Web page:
I was ready to go. My first trip to Argentina and to the Latin American continent. My purpose was to do research for a documentary project that was never finished (read more in my article published in The Root). It was just before the start of the Iraq war in 2003. I was already on pins and needles. Before taking off I had a phone conversation with filmmaker St. Claire Bourne who was an informal and jovial mentor to the project at that time. “You’re brave,” he said.

Bourne’s words gave me another anxious pause. I was already concerned about being an American citizen abroad at this time. Added to that, we were both wary of the reception a woman of color would get in a country that aside from tango (which I was learning at the time), was also the land of the “disappeared” and the Dirty War. A harbinger for Nazi war criminals and their more recent offspring. The “Europe of South America.” A country with no Black people. Dr. Sheila S. Walker, who edited a collection of essays on Afro-Latino culture, debunked that last item when she gave me contact information for an Afro-Argentine cultural group. There would be at least 100 or so members still around I thought.

What was left of the African presence in Argentina? Would I recognize it? It was a twist of fate that gave me the clue. At the end of our first full day in Buenos Aires my guide and interpreter, filmmaker Ana Zanotti, took a bus back to our hostel. I got off the bus sooner than we planned leaving Ana to ring frantically to stop the bus and find me. I stayed and waited for her and we decided to walk instead. En route we heard drumming and found ourselves on a back street where young drummers and dancers – more than likely the descendants of European immigrations — were performing. It was the end of vacation and the new school year was starting the next day. The rhythm of the drums and dancers were familiar. African. Some Caribbean. Joyful. I knew I was safe.

TANGO NEGRO, a documentary by Angolan Don Pedro brought back memories of my serendipitous moments during my visit to Argentina. TANGO NEGRO reveals tango’s “African-ness” the roots of the music and the dance that has become the heart of traditional Argentine culture.

TangoNegroCaceresFor much of the film, we follow composer and musician Juan Carlos Caceres a master performer, musicologist, and enthusiastic citizen of the world who has spent his career embracing the African roots of tango for years. Caceres was born in Buenos Aires and has been living in Paris, France since 1968. Through a combination of interviews with Caceres, musicians, musicologists, journalists, scholars with performances in the concert hall and on the streets of Argentina and Uruguay TANGO NEGRO traces the dance’s early cultural significance as a depiction of the social life of captured African slaves.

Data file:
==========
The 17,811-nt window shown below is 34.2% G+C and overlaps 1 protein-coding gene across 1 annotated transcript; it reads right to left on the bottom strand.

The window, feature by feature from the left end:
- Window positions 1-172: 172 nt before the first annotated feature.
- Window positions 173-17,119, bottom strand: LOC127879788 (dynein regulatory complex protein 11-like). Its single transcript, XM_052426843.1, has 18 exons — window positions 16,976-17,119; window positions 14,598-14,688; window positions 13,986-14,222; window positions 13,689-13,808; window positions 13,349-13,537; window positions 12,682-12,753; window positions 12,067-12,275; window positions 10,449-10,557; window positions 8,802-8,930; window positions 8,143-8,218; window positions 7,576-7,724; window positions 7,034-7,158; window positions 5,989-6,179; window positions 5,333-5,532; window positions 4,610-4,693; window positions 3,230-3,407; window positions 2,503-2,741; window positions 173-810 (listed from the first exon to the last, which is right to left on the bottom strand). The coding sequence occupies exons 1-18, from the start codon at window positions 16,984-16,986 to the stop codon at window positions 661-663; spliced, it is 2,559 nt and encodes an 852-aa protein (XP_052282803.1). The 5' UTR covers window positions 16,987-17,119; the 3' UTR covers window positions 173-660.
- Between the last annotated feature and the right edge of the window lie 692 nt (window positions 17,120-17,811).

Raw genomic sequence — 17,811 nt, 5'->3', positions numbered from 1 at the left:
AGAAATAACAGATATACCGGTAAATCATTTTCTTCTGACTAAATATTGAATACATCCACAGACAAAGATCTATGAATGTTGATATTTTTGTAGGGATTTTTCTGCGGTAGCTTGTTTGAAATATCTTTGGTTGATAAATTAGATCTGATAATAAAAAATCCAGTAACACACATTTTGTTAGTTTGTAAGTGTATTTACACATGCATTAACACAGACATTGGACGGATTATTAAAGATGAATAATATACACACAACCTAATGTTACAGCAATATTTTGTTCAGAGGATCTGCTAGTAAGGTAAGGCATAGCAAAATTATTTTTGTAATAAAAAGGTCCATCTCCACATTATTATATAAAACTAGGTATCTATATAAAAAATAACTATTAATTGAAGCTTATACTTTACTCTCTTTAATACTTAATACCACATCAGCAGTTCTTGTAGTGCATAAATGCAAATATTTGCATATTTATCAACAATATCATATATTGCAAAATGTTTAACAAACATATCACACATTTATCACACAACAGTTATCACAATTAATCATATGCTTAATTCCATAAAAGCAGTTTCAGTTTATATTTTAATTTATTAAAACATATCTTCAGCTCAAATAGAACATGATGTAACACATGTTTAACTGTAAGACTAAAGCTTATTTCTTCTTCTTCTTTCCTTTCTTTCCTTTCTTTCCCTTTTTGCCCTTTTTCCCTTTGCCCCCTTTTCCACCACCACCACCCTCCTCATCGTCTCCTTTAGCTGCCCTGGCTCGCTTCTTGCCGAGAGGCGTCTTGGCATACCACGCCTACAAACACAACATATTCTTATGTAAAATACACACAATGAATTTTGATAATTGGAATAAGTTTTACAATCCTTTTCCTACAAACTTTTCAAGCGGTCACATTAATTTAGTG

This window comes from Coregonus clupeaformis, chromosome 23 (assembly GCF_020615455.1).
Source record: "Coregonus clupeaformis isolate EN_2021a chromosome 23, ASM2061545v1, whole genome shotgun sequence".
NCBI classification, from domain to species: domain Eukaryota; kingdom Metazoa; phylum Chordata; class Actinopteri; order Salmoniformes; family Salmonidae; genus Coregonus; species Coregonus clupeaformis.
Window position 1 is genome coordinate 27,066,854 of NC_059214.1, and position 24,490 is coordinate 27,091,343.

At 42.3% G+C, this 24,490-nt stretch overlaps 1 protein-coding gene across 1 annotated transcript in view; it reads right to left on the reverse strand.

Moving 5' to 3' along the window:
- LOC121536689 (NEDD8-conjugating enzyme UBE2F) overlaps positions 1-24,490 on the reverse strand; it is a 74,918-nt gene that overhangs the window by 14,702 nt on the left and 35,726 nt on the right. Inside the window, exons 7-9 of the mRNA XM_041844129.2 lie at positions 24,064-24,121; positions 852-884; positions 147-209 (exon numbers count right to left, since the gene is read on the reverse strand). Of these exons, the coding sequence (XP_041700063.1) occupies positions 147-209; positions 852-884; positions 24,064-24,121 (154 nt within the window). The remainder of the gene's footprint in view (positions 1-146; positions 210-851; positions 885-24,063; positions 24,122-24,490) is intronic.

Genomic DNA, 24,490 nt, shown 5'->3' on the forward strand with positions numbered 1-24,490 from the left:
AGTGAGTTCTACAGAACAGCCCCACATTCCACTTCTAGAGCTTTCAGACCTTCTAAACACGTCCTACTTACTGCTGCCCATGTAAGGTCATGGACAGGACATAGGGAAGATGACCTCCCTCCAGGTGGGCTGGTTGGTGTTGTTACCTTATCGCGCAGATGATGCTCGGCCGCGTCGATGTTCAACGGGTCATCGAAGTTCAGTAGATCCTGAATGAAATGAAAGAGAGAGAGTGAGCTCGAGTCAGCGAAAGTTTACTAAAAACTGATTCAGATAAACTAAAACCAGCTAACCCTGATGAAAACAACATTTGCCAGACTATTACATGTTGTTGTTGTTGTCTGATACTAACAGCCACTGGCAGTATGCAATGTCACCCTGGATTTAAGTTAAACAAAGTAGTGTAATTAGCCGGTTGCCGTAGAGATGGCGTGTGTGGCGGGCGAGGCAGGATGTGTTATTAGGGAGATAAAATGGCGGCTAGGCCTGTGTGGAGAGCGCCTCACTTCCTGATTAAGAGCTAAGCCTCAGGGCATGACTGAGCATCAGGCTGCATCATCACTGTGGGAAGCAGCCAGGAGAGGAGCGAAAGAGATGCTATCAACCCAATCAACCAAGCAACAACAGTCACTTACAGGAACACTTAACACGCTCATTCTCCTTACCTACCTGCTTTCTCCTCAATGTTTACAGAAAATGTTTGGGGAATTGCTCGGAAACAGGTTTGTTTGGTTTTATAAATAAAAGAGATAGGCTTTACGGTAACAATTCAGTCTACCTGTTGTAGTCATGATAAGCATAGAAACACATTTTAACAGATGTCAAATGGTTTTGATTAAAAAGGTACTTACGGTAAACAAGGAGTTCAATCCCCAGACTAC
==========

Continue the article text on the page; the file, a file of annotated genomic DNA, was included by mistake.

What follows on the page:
The film can be seen on screen at the DC African Diaspora International Film Festival (ADIFF) which opens in Washington, DC on Friday, August 22 at the Goethe-Institut. The festival is now in its 8th year and this year’s screening leans Afro-Latino with films (documentary and narrative) and subjects from Venezuela, Puerto Rico, Cuba, and Brazil. TANGO NEGRO is also screening in New York presented by ADIFF.

TANGO NEGRO isn’t a concert film, though afterwards, you may want to find a tango compilation and listen to it more intently than before to identify the rhythms that go back to Sub-Saharan Africa. The film will appeal to anyone looking for the African presence in what was assumed an unlikely place. It definitely will appeal to the musicologist and anthropologist mindset in arts and culture. Fortunately TANGO NEGRO takes a break from the talk to go back to the music and dance, just to prove the point.

Speaking of unlikely places, at the time I was in Argentina, in addition to Buenos Aires I visited two cities mentioned in the film: Rosario near the river; and Cordoba near the mountains. Both cities were significant hubs for the trans-Atlantic slave trade bringing Africans into the South American continent. Our guide was historian and scholar Maria del Carmen Ferrer. Some would know her as “Chichina” who was the girl friend of the young Ernesto Guevara (aka “Che”) before he took off on his motorcycle journey that he documented as The Motorcycle Diaries.

Dr. Ferrer took us inside the great Nuestra Señora de la Asunción cathedral, a central part of the Jesuit stronghold and college town (to this day). The cathedral had three chapels: on the right was the chapel for Europeans or whites, the large center chapel was for Indians; and the small chapel to the left was for Africans. Later I learned Ernesto Guevara’s sister was doing research on African influences in Argentina’s architecture. African-ness was becoming big among scholars in Argentina.

TANGO NEGRO provides evidence that the subject hasn’t died. Though carnival was banned and cultural expressions of Africa-ness were more or less illegal and diluted with the immigration of mass numbers of Europeans to Argentina, tango still carried the DNA.

So what were the drums really saying that night? TANGO NEGRO may be a sign that it’s time to see Argentina again with a different purpose.

TANGO NEGRO, a film by Don Pedro (France) 2013, 93 min.
DC African Diaspora International Film Festival
Festival starts Friday, August 22 in Washington, DC

GOETHE-INSTITUT- 812 Seventh Street, NW, Washington D.C., 20001